A few common areas that can trip individuals up when they are preparing their tax returns are:
- including all assessable income;
- ensuring expenses claimed are deductible;
- determining whether superannuation contributions are deductible;
- determining Australian tax residency status; and
- keeping the right records to support your claims.
Amounts that are usually characterised as assessable income include:
- salary and wages;
- bank interest;
- interest from term deposits; and
- rent from investment properties.
If you receive amounts in relation to the following types of activities, you may have to include the amounts in your assessable income:
- receipts from Uber;
- online selling; and
- receipts from Airtasker.
When determining whether an amount you receive is assessable income, it is important to ask the correct questions to ensure that the income is correctly classified. For example, in relation to a hobby, you need to determine if the activity is a hobby or whether it is in fact a business. Questions about the characterisation of receipts from the sharing economy are common.
Assessable income and the sharing economy
More and more people are using and providing services through the sharing economy.
The ATO describes the sharing economy as economic activity through a digital platform (such as a website or an app) where people share assets or services for a fee.
Receipts from services or assets provided through the sharing economy may need to be included in an individual’s assessable income.
Common sharing economy activities include:
- ride-sourcing for a fee through platforms such as Uber or GoCatch;
- renting out a room, house or unit on a short-term basis, through platforms such as Airbnb and HomeAway;
- sharing assets such as cars, car parking spaces or storage space through platforms such as Car Next Door; and
- providing personal services such as creating websites or performing odd jobs through platforms such as AirTasker.
The ATO’s position in relation to such receipts is that:
- income earned from ride-sourcing, including fares, tips and bonuses from any ride-sourcing platform (such as the Uber ‘driver appreciation reward’ payments), is assessable income;
- income earned from renting or sharing assets through a digital platform is assessable; and
- income earned from providing your time, labour or skills (services through a digital program for a fee) is assessable income.
Tip! If you are active in the sharing economy, you will need to consider what amounts need to be included in your assessable income. Your tax adviser can explain these issues to you and help you determine what is assessable.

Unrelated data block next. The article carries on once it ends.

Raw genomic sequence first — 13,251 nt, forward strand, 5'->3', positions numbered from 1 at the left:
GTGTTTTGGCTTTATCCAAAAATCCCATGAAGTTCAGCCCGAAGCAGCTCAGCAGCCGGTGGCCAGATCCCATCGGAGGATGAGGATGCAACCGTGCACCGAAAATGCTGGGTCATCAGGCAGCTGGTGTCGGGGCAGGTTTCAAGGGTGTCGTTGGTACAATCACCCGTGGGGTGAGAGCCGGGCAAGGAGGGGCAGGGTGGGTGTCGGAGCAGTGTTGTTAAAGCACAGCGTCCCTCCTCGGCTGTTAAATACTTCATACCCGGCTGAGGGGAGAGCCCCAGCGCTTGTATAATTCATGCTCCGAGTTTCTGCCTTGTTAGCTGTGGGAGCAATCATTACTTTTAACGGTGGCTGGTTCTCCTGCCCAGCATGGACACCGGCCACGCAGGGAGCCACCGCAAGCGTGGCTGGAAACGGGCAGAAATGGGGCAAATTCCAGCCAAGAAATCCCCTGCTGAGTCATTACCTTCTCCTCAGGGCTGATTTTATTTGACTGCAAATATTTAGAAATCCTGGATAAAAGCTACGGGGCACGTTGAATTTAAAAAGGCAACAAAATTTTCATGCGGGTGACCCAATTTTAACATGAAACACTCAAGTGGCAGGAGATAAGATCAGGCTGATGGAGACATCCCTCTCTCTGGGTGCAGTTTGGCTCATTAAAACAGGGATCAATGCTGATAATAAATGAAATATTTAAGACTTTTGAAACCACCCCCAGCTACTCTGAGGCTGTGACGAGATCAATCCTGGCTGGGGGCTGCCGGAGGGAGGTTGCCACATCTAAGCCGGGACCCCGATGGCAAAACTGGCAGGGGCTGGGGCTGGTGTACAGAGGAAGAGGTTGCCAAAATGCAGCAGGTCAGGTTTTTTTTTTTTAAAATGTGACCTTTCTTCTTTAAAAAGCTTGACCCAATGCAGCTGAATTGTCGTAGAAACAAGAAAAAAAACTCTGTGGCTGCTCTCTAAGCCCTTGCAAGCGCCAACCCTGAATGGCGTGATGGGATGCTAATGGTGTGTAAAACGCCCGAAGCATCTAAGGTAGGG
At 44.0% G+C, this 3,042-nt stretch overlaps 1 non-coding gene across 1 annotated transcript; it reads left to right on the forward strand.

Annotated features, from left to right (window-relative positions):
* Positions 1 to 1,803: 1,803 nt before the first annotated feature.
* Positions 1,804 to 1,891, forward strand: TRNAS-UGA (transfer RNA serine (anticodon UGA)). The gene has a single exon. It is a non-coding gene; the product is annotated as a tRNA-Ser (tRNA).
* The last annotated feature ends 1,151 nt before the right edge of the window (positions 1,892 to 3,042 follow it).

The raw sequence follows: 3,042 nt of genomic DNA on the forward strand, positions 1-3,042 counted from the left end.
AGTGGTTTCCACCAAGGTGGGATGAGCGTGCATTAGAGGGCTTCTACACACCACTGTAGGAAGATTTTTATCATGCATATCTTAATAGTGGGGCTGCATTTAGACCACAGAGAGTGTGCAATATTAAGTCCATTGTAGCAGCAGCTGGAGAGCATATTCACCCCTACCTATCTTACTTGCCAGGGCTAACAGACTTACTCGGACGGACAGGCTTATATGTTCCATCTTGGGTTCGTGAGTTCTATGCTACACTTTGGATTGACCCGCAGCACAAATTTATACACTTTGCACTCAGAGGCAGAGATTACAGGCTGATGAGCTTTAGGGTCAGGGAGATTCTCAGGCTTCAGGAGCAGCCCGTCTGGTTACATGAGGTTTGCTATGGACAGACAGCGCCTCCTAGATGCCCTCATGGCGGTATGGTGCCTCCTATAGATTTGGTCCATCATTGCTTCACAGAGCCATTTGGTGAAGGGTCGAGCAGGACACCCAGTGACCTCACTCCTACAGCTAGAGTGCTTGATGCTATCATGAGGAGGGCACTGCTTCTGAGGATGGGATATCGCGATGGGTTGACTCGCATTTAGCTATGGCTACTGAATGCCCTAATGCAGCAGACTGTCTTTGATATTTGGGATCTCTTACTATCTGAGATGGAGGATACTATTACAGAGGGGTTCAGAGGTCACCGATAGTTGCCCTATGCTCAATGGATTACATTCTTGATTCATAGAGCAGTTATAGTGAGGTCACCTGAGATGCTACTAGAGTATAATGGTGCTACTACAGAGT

Determining whether expenses are deductible can be confusing. Areas where mistakes commonly occur in relation to claiming deductions for expenses include:
General tax treatment – Note: advice is needed on the specific treatment
|Work related deductions: phone, internet and professional subscription costs||
These need to be expenses that are actually incurred and can be substantiated. You cannot automatically claim a $300 deduction for work related expenses.
Travel costs to/from work: claiming the cost of travelling between work and home
|Generally, not deductible.|
|Car expenses: for a car used for work (attending meetings/conferences away from your usual work place or delivering/collecting work supplies)||
If you use your car for work, you need to keep records to substantiate your claim. You will also need to apportion private and business use of the car.
Reimbursed expenses: claiming for expenses funded or reimbursed by your employer
|Generally, not deductible.|
Home office expenses: internet, computer, phone, stationary, lighting and heating expenses
|These expenses need to be apportioned between personal and business use.|
|Self-education expenses: textbooks, courses, stationery and computers||
These expenses must relate to your current work as an employee, not education to enable a future career change.
Capital expenses: claiming a deduction for expenses that add to the capital value of an asset
|Generally, not deductible.|
Donations: claiming for donations made to an organisation that is not a Deductible Gift Recipient (DGR)
|Generally, not deductible.|
There are many deductions that are complex and difficult to determine eligibility. One area where we often see questions being asked is rental property deductions.
Deductions and rental properties: Repairs vs improvements
What constitutes a repair? What constitutes an improvement? And when does a repair become an improvement?
It is clear that the area of deductions in respect of repairs to investment properties continues to be problematic.
In this context, it is critical to distinguish between:
- Ongoing repairs, which are deductible;
- Initial repairs, which are not deductible; and
- Improvements, which are not deductible.
If the amount in question falls into the category of initial repairs or improvements, the amount in question is not deductible. However, it would be considered as expenditure that may qualify for depreciation purposes, capital works purposes, or as part of the cost base for CGT purposes.
An amount of expenditure would constitute initial repairs if the asset was in disrepair at the time of its acquisition, and before letting out the property, the owner carried out the repairs.
What is a repair?
The more problematic issue is the distinction between repairs and improvements.
Repairs generally involve a replacement or renewal only of a worn out or broken part, or relate directly to wear and tear or other damage that occurred as a direct result of renting out the property.